Have you heard of Twitter yet? Perhaps not. And hopefully not, as this post is intended to explain one of the latest web-tools on our collective horizon.
What you should know is this: Politicians in the current US election are levering it, news outlets like CNN & Canada’s CBC are offering headlines that can be mixed into your reading stream, and companies like Southwest airlines are using it to interact with customers & take feedback.
It’s widely considered the fastest growing tool of web influence, and will at some point have a trickle down effect for the legal industry.
Giving you a finite definition of Twitter is tricky. It’s use varies greatly, and depends a lot on the individual user. Technically, Twitter is considered a micro-blogging tool. It’s just like regular blogging, but with one significant rule change. After logging in, you are faced with the question “What are you doing?”, and just like a blog you can share exactly what you’re doing, feeling, thinking, reading – but all in less than 140 characters of entry space.
In terms of the options available for legal web marketing, Twitter – or micro-blogging tools generally – is the shortest method of discourse we’ve seen to date. If e-books & web-distribution of publications are at the longer discourse level, and regular blogs are sitting somewhere in the middle, then Twitter obviously at the far end (short-end?) of our continuum.
So what can you do in such a short space? Actually, quite a bit. Think: chat & discussion, link exchanges, debate, endorsement, or public critique. It’s a big dinner table conversation with peers that you get to choose. The format is also mobile friendly, which in my view, has had a substantial impact on the site’s growth.
With Twitter, like most forms of web marketing, the value is found in the big picture & the cumulative effect of using it as but one piece of the web-lawyer’s marketing toolbox. The selling point I regularly harp on – exposing one’s practice & expertise online – continues to have a big part to play, even though I don’t see Twitter as a replacement for the personal blog. Rather, when used together, the personal blog & twitter become a very powerful tandem.
The other point to get is this: Micro-blogging is as much akin to the discussion at the bar after the conference, as it is to seeing the presentation earlier in the day. Blogging success is predicated on having a strong social network (and please, when you hear SN, don’t think Facebook – think relationships!), and in turn, Twitter drives both interest in the ideas you write about, and extends exposure with an after-post discussion.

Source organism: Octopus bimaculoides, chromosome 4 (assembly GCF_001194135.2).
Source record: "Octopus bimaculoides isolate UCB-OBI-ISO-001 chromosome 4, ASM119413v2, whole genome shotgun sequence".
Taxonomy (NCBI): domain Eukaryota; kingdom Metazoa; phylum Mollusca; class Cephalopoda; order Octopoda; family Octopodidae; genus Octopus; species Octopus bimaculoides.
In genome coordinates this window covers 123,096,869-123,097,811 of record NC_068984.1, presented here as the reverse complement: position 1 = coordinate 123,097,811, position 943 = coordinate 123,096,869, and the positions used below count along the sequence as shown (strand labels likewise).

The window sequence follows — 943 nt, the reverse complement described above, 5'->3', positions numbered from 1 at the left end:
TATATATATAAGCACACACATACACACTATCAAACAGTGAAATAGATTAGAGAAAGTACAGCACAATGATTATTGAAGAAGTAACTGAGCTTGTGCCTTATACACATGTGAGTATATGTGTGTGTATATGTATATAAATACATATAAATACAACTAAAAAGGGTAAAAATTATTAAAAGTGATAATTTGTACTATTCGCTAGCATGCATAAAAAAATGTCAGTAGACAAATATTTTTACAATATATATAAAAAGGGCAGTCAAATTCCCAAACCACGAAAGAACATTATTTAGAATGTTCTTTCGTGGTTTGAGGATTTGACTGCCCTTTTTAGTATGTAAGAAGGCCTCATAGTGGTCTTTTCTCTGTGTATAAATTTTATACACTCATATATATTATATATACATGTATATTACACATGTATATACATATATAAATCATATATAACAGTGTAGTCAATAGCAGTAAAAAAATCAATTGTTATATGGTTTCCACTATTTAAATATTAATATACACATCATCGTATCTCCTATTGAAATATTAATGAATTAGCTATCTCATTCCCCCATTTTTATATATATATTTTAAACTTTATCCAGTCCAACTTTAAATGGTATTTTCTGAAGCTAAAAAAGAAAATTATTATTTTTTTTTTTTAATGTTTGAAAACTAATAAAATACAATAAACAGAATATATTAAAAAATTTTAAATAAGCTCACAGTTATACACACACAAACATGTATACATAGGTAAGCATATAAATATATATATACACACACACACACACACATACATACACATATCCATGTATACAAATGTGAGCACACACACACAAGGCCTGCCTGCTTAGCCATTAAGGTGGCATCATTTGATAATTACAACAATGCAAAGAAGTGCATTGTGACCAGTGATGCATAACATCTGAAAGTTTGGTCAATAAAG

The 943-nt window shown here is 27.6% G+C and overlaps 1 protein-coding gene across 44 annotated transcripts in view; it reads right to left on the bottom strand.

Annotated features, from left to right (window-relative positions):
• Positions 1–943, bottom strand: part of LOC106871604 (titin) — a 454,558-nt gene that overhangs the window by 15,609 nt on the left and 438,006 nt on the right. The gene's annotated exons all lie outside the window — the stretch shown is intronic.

Putting my web marketer’s hat on for a moment, the value can also be seen in those exchanges leading to further blog-to-blog discussions, ensuing links, and ultimately, better rankings in the search engines because of authentic exchanges, information seeking behaviour, and discussion.
If you’ve looked at Twitter and just don’t get it? You’re not alone. Looking at any one author’s contributions, it’s tough not to call it drivel. The turning point for many is to recognize Twitter for what it truly is – pure personal reaction. That reaction can run the gamut, from academic & insightful, to casual & silly, and at times drivel.
However, I don’t think I’m alone in seeing marketing value in this type of personal reaction. At the very least for understanding & gauging reaction, and at the most, partaking in the process. Reaction is one of the most human elements possible within the online experience. That it exists, and is being documented, continues to have a huge impact for all types of marketing. Twitter is simply the latest example.
Some Quick Tips for Testing Twitter:
- First thing to do after signing up is to build a follow list.
- Check out the follow lists of of others. Chances are they already have done the work for you.
- Click on the follow button next to their profile picture, or at the top of their profile page.
- Can’t think of anyone? Feel free to follow me. I’m happy to reciprocate.
- Other legal-types on the twitter (b)leading edge: Kevin O’Keefe, David Lat, Carolyn Elefant, Dennis Kennedy, Brett Trout, Tom Mighell, Rick Klau, Connie Crosby, Simon Fodden, Denise Howell, Matt Homann, Rob Robinson, Grant Griffiths, Rob Hyndman, Doug Cornelius, Susan Cartier Liebel, and Rush Nigut, to name only a few.
- Use the @ symbol followed by the user name (as in @stevematthews) to respond to individual messages, or tweets.
- Smile and act like you’re having fun.